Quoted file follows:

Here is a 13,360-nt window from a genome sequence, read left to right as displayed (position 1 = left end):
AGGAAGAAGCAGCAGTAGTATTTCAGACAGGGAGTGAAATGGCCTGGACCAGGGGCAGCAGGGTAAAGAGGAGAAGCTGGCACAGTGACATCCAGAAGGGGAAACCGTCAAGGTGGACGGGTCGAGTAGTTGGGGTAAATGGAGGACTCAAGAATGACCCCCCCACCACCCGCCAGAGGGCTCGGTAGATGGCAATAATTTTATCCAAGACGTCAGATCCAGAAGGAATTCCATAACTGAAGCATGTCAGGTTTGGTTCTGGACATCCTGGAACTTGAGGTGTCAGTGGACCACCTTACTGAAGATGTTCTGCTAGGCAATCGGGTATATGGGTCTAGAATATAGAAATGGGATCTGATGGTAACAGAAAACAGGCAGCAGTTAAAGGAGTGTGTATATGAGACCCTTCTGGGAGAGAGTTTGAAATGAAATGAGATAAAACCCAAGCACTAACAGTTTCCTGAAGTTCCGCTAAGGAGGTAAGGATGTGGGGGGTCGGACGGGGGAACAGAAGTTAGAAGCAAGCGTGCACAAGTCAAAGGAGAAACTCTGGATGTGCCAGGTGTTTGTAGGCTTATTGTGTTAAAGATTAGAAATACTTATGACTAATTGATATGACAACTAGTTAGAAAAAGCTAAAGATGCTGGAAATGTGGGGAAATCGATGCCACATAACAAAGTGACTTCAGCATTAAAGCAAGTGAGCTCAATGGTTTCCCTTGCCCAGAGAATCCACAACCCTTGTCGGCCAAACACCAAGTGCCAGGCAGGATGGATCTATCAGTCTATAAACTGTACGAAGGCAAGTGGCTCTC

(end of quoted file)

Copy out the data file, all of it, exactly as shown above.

Here is a 13,360-nt window from a genome sequence, read left to right as displayed (position 1 = left end):
AGGAAGAAGCAGCAGTAGTATTTCAGACAGGGAGTGAAATGGCCTGGACCAGGGGCAGCAGGGTAAAGAGGAGAAGCTGGCACAGTGACATCCAGAAGGGGAAACCGTCAAGGTGGACGGGTCGAGTAGTTGGGGTAAATGGAGGACTCAAGAATGACCCCCCCACCACCCGCCAGAGGGCTCGGTAGATGGCAATAATTTTATCCAAGACGTCAGATCCAGAAGGAATTCCATAACTGAAGCATGTCAGGTTTGGTTCTGGACATCCTGGAACTTGAGGTGTCAGTGGACCACCTTACTGAAGATGTTCTGCTAGGCAATCGGGTATATGGGTCTAGAATATAGAAATGGGATCTGATGGTAACAGAAAACAGGCAGCAGTTAAAGGAGTGTGTATATGAGACCCTTCTGGGAGAGAGTTTGAAATGAAATGAGATAAAACCCAAGCACTAACAGTTTCCTGAAGTTCCGCTAAGGAGGTAAGGATGTGGGGGGTCGGACGGGGGAACAGAAGTTAGAAGCAAGCGTGCACAAGTCAAAGGAGAAACTCTGGATGTGCCAGGTGTTTGTAGGCTTATTGTGTTAAAGATTAGAAATACTTATGACTAATTGATATGACAACTAGTTAGAAAAAGCTAAAGATGCTGGAAATGTGGGGAAATCGATGCCACATAACAAAGTGACTTCAGCATTAAAGCAAGTGAGCTCAATGGTTTCCCTTGCCCAGAGAATCCACAACCCTTGTCGGCCAAACACCAAGTGCCAGGCAGGATGGATCTATCAGTCTATAAACTGTACGAAGGCAAGTGGCTCTC